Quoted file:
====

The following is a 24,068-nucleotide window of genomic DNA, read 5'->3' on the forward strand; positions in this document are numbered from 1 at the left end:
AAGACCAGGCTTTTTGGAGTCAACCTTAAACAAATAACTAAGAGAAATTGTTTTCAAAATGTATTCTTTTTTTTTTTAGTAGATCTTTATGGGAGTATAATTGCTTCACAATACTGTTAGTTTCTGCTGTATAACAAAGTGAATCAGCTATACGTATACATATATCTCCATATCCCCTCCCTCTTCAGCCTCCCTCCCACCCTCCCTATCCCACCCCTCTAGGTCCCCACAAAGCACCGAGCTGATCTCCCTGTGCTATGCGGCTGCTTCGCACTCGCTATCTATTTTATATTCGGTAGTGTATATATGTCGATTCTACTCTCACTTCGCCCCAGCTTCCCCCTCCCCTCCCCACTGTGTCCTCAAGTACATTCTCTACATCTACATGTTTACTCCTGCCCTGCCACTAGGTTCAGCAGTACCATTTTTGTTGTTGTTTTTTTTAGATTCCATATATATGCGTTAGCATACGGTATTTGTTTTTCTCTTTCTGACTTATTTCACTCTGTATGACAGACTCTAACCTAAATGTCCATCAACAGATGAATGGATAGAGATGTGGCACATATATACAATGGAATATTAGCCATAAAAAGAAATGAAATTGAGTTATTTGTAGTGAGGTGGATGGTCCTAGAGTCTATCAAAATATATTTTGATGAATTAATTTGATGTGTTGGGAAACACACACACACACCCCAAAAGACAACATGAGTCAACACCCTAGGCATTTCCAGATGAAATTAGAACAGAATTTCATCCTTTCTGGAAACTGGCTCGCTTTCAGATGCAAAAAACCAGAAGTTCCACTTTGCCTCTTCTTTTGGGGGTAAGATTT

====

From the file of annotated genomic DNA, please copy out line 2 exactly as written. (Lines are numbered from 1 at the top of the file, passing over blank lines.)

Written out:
AAGACCAGGCTTTTTGGAGTCAACCTTAAACAAATAACTAAGAGAAATTGTTTTCAAAATGTATTCTTTTTTTTTTTAGTAGATCTTTATGGGAGTATAATTGCTTCACAATACTGTTAGTTTCTGCTGTATAACAAAGTGAATCAGCTATACGTATACATATATCTCCATATCCCCTCCCTCTTCAGCCTCCCTCCCACCCTCCCTATCCCACCCCTCTAGGTCCCCACAAAGCACCGAGCTGATCTCCCTGTGCTATGCGGCTGCTTCGCACTCGCTATCTATTTTATATTCGGTAGTGTATATATGTCGATTCTACTCTCACTTCGCCCCAGCTTCCCCCTCCCCTCCCCACTGTGTCCTCAAGTACATTCTCTACATCTACATGTTTACTCCTGCCCTGCCACTAGGTTCAGCAGTACCATTTTTGTTGTTGTTTTTTTTAGATTCCATATATATGCGTTAGCATACGGTATTTGTTTTTCTCTTTCTGACTTATTTCACTCTGTATGACAGACTCTAACCTAAATGTCCATCAACAGATGAATGGATAGAGATGTGGCACATATATACAATGGAATATTAGCCATAAAAAGAAATGAAATTGAGTTATTTGTAGTGAGGTGGATGGTCCTAGAGTCTATCAAAATATATTTTGATGAATTAATTTGATGTGTTGGGAAACACACACACACACCCCAAAAGACAACATGAGTCAACACCCTAGGCATTTCCAGATGAAATTAGAACAGAATTTCATCCTTTCTGGAAACTGGCTCGCTTTCAGATGCAAAAAACCAGAAGTTCCACTTTGCCTCTTCTTTTGGGGGTAAGATTT